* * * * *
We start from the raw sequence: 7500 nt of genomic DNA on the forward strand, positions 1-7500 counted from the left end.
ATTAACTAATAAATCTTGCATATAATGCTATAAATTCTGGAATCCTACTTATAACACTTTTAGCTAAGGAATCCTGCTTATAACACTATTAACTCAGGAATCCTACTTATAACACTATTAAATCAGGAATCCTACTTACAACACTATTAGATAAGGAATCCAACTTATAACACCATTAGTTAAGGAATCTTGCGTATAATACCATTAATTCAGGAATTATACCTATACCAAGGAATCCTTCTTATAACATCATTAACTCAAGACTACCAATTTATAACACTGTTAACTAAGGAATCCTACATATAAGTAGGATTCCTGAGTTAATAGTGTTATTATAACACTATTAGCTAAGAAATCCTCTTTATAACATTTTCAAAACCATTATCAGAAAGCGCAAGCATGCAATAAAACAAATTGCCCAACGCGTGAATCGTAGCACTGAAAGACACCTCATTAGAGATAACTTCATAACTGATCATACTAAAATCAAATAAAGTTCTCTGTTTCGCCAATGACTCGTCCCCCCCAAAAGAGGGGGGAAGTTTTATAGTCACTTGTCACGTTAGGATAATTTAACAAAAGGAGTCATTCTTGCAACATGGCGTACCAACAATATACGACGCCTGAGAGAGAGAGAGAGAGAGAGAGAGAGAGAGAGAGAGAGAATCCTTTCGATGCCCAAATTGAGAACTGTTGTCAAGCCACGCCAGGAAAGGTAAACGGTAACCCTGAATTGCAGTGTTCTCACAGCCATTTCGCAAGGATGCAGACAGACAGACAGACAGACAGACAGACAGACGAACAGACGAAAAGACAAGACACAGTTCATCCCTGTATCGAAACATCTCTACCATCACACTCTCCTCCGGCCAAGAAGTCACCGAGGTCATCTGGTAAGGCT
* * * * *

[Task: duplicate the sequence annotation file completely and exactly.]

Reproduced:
We start from the raw sequence: 7500 nt of genomic DNA on the forward strand, positions 1-7500 counted from the left end.
ATTAACTAATAAATCTTGCATATAATGCTATAAATTCTGGAATCCTACTTATAACACTTTTAGCTAAGGAATCCTGCTTATAACACTATTAACTCAGGAATCCTACTTATAACACTATTAAATCAGGAATCCTACTTACAACACTATTAGATAAGGAATCCAACTTATAACACCATTAGTTAAGGAATCTTGCGTATAATACCATTAATTCAGGAATTATACCTATACCAAGGAATCCTTCTTATAACATCATTAACTCAAGACTACCAATTTATAACACTGTTAACTAAGGAATCCTACATATAAGTAGGATTCCTGAGTTAATAGTGTTATTATAACACTATTAGCTAAGAAATCCTCTTTATAACATTTTCAAAACCATTATCAGAAAGCGCAAGCATGCAATAAAACAAATTGCCCAACGCGTGAATCGTAGCACTGAAAGACACCTCATTAGAGATAACTTCATAACTGATCATACTAAAATCAAATAAAGTTCTCTGTTTCGCCAATGACTCGTCCCCCCCAAAAGAGGGGGGAAGTTTTATAGTCACTTGTCACGTTAGGATAATTTAACAAAAGGAGTCATTCTTGCAACATGGCGTACCAACAATATACGACGCCTGAGAGAGAGAGAGAGAGAGAGAGAGAGAGAGAGAGAGAGAATCCTTTCGATGCCCAAATTGAGAACTGTTGTCAAGCCACGCCAGGAAAGGTAAACGGTAACCCTGAATTGCAGTGTTCTCACAGCCATTTCGCAAGGATGCAGACAGACAGACAGACAGACAGACAGACAGACGAACAGACGAAAAGACAAGACACAGTTCATCCCTGTATCGAAACATCTCTACCATCACACTCTCCTCCGGCCAAGAAGTCACCGAGGTCATCTGGTAAGGCT